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Study Skills 101 - South Bend-Elkhart: SQ3R Method

A libguide to help you learn more about how to study effectively


Survey is the first part of the SQ3R study method.  This step should be done before any reading is started. Basically, you want to survey the text or assigned reading you have.  Or, if you are just getting a new textbook, survey the first chapter as a way to familiarize yourself with how the book is laid out.

  1. Scan over what you will read
  2. Look at the length of the assignment
  3. Note all indexes, glossaries, and any other supplemental info
  4. Read all titles, headings, graphics, and table of contents
  5. Read the Introduction or Preface
  6. Read any study or review questions provided by the book

Once you have completed these steps, you are ready to move on to the next step!


After you have surveyed the text, the next part is to create questions about the material that you will answer as you read.  Occasionally, the text itself or your teacher provides study questions which you can use, but don't rely completely on those. Make sure to create your own questions as you read.  A few sample questions are below.

  • How do these concepts relate to each other?
  • What is the author saying here?
  • How can I apply this idea in real life?
  • What are some examples?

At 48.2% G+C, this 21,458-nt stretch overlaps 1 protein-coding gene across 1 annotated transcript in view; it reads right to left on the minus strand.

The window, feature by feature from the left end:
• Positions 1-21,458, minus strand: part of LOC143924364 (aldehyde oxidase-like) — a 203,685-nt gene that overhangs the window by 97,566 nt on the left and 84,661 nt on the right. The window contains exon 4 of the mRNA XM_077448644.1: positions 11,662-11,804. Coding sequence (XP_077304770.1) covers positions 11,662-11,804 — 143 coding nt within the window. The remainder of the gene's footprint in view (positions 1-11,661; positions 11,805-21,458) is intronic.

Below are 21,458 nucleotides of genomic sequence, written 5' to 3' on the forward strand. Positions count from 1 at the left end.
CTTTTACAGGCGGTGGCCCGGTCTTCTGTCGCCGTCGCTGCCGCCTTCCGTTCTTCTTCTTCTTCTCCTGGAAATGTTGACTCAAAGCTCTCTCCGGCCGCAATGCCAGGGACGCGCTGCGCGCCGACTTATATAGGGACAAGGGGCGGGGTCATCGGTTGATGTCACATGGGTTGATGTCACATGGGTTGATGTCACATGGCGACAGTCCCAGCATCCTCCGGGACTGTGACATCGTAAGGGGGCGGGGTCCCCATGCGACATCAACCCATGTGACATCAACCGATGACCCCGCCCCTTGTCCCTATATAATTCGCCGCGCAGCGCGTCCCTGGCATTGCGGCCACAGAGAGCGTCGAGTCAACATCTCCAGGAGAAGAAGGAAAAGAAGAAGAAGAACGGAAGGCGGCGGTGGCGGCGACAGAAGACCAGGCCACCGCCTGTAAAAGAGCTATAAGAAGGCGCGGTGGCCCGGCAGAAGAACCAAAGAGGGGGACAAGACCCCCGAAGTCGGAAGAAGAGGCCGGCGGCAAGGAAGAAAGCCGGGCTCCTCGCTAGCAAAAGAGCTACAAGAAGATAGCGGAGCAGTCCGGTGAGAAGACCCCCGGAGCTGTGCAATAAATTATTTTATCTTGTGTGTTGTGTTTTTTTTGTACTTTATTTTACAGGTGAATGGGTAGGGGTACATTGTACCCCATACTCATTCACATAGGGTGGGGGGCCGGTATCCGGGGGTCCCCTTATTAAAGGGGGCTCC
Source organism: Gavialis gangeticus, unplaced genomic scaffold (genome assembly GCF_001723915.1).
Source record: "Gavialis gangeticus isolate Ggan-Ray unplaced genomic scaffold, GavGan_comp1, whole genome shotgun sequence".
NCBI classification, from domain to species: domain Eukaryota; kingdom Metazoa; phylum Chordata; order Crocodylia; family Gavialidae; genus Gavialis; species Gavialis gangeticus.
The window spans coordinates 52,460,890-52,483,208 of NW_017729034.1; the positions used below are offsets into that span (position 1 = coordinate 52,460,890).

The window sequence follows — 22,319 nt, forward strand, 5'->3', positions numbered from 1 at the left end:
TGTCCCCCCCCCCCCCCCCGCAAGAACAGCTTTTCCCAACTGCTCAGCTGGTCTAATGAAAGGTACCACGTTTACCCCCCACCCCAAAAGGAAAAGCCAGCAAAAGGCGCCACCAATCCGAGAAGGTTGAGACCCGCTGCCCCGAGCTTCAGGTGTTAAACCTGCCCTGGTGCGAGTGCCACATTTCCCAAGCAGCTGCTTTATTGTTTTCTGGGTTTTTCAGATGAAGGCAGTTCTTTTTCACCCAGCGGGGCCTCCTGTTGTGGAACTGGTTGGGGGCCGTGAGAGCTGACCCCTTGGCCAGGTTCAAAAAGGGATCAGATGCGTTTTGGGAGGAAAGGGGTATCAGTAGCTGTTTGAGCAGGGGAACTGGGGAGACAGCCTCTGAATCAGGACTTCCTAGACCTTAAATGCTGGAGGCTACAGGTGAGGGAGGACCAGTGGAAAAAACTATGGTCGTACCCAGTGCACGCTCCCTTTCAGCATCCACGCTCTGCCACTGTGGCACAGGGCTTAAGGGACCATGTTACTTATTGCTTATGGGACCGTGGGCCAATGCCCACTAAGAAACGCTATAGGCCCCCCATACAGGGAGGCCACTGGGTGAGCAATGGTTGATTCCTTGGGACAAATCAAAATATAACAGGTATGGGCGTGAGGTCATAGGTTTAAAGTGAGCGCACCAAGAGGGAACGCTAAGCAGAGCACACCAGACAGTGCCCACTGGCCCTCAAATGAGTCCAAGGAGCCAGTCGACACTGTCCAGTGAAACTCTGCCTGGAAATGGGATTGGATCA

What is SQ3R?  It is actually a study method that has been proven very successful in the past.  There are five parts to SQ3R: Survey, Question, Read, Recite, Review.  To the left and right are boxes that go into detail for each of these parts.

Read, Recite, Review

Reading is the 3rd part of the SQ3R method.  Now is when you will begin to read the text for comprehension.  There are a few tips below to help you get the most out of your reading.

  • Underline or highlight main ideas and supporting details only
  • Re-read difficult material a day or 2 later to understand confusing concepts
  • Follow the Rule of 10
  • Use any other strategies from the Reading Tab



Reciting and reviewing are the last steps you have to go through.  Reciting involves taking what you have read and summarizing it in your own words, section by section and answering the questions from the 2nd part of the method.  This is to help you remember what you read and also to let you know what you maybe didn't understand or need to go over again.

Reviewing is not actually done right away.  Reviewing should take place when you are studying for a test over the content you read.  Experts suggest spreading the reviewing period out over a week or so to help your brain remember, absorb, and process the information you are learning.  Spreading it out over a week can also help you to store the information longer and make it easier to remember for test time. Don't forget to put it in your weekly schedule!